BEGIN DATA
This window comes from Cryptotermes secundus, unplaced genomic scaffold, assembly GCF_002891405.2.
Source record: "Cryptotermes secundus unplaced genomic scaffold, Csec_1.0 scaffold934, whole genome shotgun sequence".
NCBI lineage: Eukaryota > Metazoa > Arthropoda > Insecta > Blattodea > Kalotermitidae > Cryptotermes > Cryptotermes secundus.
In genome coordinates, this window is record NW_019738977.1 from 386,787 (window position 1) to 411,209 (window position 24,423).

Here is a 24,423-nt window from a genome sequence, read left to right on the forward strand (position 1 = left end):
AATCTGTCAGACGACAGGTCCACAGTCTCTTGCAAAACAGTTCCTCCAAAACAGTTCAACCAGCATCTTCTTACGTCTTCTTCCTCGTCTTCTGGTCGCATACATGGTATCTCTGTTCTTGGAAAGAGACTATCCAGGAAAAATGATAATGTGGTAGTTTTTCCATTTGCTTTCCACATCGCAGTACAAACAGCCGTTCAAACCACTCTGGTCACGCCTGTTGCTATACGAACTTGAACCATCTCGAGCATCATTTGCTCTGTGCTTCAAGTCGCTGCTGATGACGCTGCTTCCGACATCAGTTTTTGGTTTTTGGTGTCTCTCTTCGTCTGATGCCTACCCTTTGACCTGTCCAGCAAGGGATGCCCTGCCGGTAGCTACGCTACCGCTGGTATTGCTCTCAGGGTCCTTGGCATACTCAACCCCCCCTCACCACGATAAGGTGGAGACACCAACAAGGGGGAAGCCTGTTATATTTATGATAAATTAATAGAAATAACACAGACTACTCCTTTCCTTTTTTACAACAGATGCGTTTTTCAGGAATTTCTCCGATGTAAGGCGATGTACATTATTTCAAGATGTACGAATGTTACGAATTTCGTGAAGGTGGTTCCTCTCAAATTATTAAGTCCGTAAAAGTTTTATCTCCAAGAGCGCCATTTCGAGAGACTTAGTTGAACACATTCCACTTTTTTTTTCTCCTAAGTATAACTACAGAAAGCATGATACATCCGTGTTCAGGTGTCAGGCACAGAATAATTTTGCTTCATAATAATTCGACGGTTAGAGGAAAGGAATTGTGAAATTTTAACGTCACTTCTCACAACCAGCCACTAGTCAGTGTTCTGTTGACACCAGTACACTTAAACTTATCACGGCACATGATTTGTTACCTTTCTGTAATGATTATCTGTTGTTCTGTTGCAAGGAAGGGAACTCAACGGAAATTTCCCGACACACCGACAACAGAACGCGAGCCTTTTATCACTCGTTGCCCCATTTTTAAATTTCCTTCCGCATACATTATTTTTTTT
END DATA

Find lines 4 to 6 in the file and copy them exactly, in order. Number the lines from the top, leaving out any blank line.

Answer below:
In genome coordinates, this window is record NW_019738977.1 from 386,787 (window position 1) to 411,209 (window position 24,423).

Here is a 24,423-nt window from a genome sequence, read left to right on the forward strand (position 1 = left end):
AATCTGTCAGACGACAGGTCCACAGTCTCTTGCAAAACAGTTCCTCCAAAACAGTTCAACCAGCATCTTCTTACGTCTTCTTCCTCGTCTTCTGGTCGCATACATGGTATCTCTGTTCTTGGAAAGAGACTATCCAGGAAAAATGATAATGTGGTAGTTTTTCCATTTGCTTTCCACATCGCAGTACAAACAGCCGTTCAAACCACTCTGGTCACGCCTGTTGCTATACGAACTTGAACCATCTCGAGCATCATTTGCTCTGTGCTTCAAGTCGCTGCTGATGACGCTGCTTCCGACATCAGTTTTTGGTTTTTGGTGTCTCTCTTCGTCTGATGCCTACCCTTTGACCTGTCCAGCAAGGGATGCCCTGCCGGTAGCTACGCTACCGCTGGTATTGCTCTCAGGGTCCTTGGCATACTCAACCCCCCCTCACCACGATAAGGTGGAGACACCAACAAGGGGGAAGCCTGTTATATTTATGATAAATTAATAGAAATAACACAGACTACTCCTTTCCTTTTTTACAACAGATGCGTTTTTCAGGAATTTCTCCGATGTAAGGCGATGTACATTATTTCAAGATGTACGAATGTTACGAATTTCGTGAAGGTGGTTCCTCTCAAATTATTAAGTCCGTAAAAGTTTTATCTCCAAGAGCGCCATTTCGAGAGACTTAGTTGAACACATTCCACTTTTTTTTTCTCCTAAGTATAACTACAGAAAGCATGATACATCCGTGTTCAGGTGTCAGGCACAGAATAATTTTGCTTCATAATAATTCGACGGTTAGAGGAAAGGAATTGTGAAATTTTAACGTCACTTCTCACAACCAGCCACTAGTCAGTGTTCTGTTGACACCAGTACACTTAAACTTATCACGGCACATGATTTGTTACCTTTCTGTAATGATTATCTGTTGTTCTGTTGCAAGGAAGGGAACTCAACGGAAATTTCCCGACACACCGACAACAGAACGCGAGCCTTTTATCACTCGTTGCCCCATTTTTAAATTTCCTTCCGCATACATTATTTTTTTT